Over the past few years, car shoppers have flocked to crossovers and SUVs because of their higher seating position, added cargo space and ease of entry. As a result, sedan sales have slowed to a crawl.

PREDATORS

Post-mortem has Preds feeling good, bad

Only a couple of seasons ago, the Predators could point to their trip to the second round of the playoffs as progress, a sign the team was once again moving in the right direction.

GUERRILLA MARKETING

Five metrics for keeping website on target

Engaging videos, impactful testimonials and beautiful graphics can all be parts of an efficient website. Although it may look and function seamlessly, you cannot judge the success of your website simply on the aesthetics or mechanics. You’ll have to consult the hard numbers to judge the success of a website and, if necessary, determine how to alter that success.

BUSINESS BOOK REVIEW

Someone has to tackle life’s unpleasant disorders

Wash your hands thoroughly.

NASHVILLE AREA

Tennessee school district made 611 reports of alleged abuse

NASHVILLE (AP) — An updated child abuse reporting policy has resulted in 611 reports in one Tennessee school district during this school year.

STATEWIDE

Governor: Sanctuary cities bill stirring fear on both sides

NASHVILLE (AP) — Tennessee Gov. Bill Haslam says legislation billed as a push against sanctuary cities is stirring up fear on both sides of the issue, and he's not sure that fear is legitimate.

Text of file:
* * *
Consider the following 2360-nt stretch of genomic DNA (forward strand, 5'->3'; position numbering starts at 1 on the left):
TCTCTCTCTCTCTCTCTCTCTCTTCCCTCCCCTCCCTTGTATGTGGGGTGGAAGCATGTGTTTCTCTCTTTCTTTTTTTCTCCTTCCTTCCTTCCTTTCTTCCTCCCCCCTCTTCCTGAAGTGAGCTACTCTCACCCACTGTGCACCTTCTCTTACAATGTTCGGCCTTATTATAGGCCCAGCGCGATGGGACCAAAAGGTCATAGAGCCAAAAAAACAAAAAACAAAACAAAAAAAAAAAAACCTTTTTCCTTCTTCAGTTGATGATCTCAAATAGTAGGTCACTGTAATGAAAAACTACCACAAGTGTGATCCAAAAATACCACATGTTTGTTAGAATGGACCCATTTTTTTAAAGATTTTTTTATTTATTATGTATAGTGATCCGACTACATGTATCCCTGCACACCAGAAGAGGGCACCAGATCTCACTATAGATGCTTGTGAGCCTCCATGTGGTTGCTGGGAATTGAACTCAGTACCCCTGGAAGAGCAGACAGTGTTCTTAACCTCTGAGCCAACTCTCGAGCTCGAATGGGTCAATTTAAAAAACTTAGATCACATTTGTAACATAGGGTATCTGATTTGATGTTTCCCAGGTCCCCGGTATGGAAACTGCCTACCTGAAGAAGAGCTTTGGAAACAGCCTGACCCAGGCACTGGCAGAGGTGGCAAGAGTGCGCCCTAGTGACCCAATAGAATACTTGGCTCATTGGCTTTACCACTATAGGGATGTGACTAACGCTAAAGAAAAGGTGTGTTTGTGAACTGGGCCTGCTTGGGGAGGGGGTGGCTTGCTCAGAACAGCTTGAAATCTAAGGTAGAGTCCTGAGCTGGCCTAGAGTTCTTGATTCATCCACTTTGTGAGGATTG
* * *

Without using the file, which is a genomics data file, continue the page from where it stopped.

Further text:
NATIONAL/INTERNATIONAL BUSINESS

Beijing showing signs of compromise in trade talks with US

HONG KONG (AP) — China is sending conciliatory signals as U.S. and Chinese negotiators meet in Washington to try to head off a trade war between the world's two biggest economies.

US stock indexes cap choppy trading week with a mixed finish

Despite a choppy week of trading and a mixed finish for U.S. stocks, the market extended its recent streak of relative calm Friday.

Rising rates: Savers sigh in relief, borrowers beware

NEW YORK (AP) — Interest rates are charging higher, and that can be a good or bad thing depending on whether you're saving or borrowing.

State's jobless rate hold steady in April, jobs added

BOSTON (AP) — The unemployment rate in Massachusetts remained steady at 3.5 percent in April while estimates showed the state adding more than 6,000 jobs.

NATIONAL POLITICS

Conservative revolt over immigration sinks House farm bill

WASHINGTON (AP) — In an embarrassment for House Republican leaders, conservatives on Friday scuttled a bill that combines stricter work and job training requirements for food stamp recipients with a renewal of farm subsidies popular in GOP-leaning farm country.

Trump's attorney says special counsel has narrowed questions